austin_dern (austin_dern) wrote,
austin_dern
austin_dern

Went to the fortune teller to have my fortune read

If you've been near an intersection recently you probably noticed they're building a bank branch there. If you haven't noticed you might not be at fault. They're really building the branch on the side of the roads, or sometimes levitating above the road. If you find an intersection they're not building, just wait, and they'll either start or will take the intersection out altogether since if it hasn't got at least a credit union by now it's never going to amount to anything.

Left alone most people think only of putting money into a bank and maybe getting it out, and the only bank services they want are getting sometimes mailed a statement they don't read because they know it would be depressing. All this can be handled electronically, using at most a cash machine from any standard-issue convenience store. It's the bank branch where real service can be inflicted on the unsuspecting.

For example, if someone looked at their account statements they would be horrified by the typefaces used. You try getting a decent ligature now that nobody knows how to copy edit anymore. Many banks now offer better typefaces, which costs them about 75 cents per page. It's a huge profit center since typical fees come to 78 or 80 cents per page. Pay attention to what they charge. Under no circumstance let payment not be in money.

Maybe people have their accounts recorded in dowdy old dollars. Premium and Cobol-class accounts get recorded in cents, but there's money to be made by letting people say their money is in credits or stars or credits (of another star empire) or whatever silly word they use in Star Wars or so. That's not worth more than $1.50 per account per use of the bank, including using the bathroom, so it's not sold for more than $21.75. I say don't bother unless you get to make up your very own currency unit name.

What you should take is multiple-entry accounting. It's the greatest wealth-creator since a couple years back when the Wealthian armada from planet Croeseus IV subjected all volunteers to their wealth-production rays and I bet you're kicking yourself for not volunteering then. Multiple-entry accounting financed the Renaissance, but doesn't take credit nowadays that Renaissances are so controversial. To understand it, imagine you have a single account, so your balance looks something like this:

SAVINGS: $1,000.00

Dull, isn't it? I don't blame you if you stopped reading and returned days later to see how I could possibly carry on with any dignity. With multiple-entry methods you track money by where it comes from, or what it means, or what you want it for. So that thousand dollars gets listed like this:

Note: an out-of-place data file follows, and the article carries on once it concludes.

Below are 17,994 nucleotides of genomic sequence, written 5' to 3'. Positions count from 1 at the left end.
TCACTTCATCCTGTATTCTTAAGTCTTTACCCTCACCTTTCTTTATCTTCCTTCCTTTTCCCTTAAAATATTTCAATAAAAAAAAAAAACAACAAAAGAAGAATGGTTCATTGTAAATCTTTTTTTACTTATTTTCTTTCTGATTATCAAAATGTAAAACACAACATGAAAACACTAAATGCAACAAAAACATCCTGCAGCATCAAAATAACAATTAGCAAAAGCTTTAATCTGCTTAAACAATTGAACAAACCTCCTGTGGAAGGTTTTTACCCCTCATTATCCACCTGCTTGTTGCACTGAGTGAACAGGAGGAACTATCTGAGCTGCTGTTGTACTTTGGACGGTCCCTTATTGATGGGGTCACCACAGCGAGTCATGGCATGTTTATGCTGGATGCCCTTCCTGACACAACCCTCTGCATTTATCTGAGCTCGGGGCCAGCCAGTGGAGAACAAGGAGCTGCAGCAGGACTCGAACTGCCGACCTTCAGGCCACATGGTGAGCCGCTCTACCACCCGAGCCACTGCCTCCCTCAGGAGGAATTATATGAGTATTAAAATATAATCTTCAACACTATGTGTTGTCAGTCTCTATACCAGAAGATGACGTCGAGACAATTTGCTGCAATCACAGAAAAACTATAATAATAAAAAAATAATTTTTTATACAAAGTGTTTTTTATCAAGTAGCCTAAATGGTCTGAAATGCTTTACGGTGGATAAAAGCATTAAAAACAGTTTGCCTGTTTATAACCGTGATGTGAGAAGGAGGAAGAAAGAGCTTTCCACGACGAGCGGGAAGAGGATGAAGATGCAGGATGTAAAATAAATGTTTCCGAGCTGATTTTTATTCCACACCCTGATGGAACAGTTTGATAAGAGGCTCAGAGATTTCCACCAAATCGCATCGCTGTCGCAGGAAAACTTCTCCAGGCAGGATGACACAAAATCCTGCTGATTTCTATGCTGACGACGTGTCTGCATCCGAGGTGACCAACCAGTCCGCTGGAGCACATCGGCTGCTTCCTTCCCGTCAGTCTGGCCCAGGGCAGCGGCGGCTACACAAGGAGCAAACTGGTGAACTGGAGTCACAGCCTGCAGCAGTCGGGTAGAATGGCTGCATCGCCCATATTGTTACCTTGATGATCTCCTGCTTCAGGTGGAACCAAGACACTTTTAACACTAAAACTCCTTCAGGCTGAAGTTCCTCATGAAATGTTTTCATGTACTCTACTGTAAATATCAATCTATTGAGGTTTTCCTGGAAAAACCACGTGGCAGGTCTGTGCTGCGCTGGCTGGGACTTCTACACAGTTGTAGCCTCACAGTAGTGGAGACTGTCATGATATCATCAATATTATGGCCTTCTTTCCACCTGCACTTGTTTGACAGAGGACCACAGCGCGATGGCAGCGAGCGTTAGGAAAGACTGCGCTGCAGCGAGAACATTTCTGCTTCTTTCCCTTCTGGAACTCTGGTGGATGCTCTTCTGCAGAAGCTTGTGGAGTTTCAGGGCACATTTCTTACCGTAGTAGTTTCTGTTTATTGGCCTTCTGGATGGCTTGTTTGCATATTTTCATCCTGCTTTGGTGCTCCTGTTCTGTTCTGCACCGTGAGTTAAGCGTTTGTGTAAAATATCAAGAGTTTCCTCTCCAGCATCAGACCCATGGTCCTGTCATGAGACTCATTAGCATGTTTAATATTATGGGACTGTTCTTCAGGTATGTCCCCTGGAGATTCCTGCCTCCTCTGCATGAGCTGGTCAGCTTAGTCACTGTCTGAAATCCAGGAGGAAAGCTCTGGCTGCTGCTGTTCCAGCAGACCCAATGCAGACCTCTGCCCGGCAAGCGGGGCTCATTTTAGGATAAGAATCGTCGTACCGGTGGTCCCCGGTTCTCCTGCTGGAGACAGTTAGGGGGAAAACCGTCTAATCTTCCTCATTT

SAVINGS: $1,000.00
SAVED BY THIS MONTH: $1,000.00
SAVED BY TODAY: $1,000.00
SAVED BEFORE THE SCARY NOISE MADE BY CAR NEXT WEEK: $1,000.00
SAVINGS IT WOULD BE NICE TO HAVE THE END OF THE MONTH WHICH WILL NEVER HAPPEN: $1,000.00

Already that adds up to five thousand dollars, and the more you categorize the more it is. Cornelius Vanderbilt famously only ever earned $12.95 before getting into finance, but was so good thinking up categories he built up over $689 trillion in under two years. He'd have done even better but ran out of paper to write categories down.

This is worth whatever they want, since it makes however much money you can think of, but they can charge however much money they can think of, leaving you no better off than you started. That's worth it, though, since where are you going to get better terms, other than terms which include the word ``debenture'', which is a pretty grand term on its own?

So that's why they're building branches: with enough branches at intersections someone will probably enter, possibly by losing control of the car, and can be sold these kinds of services. And if it doesn't work soon they'll try putting banks in the roads themselves. Let's please go along with them now as traffic going home is already bad enough and we don't need Wachovias in the passing lane. Thank you.

Trivia: Captain John Cook's 1769 voyage of Endeavour cost less than the £4,000 Britian's King George III subscribed for it. The surplus was used to commission a bust of George III by Nollekem now in the entrance hall of the Royal Society. Source: George III, Christopher Hibbert.

Currently Reading: For Want Of A Nail: If Burgoyne Had Won At Saratoga, Robert Sobel.

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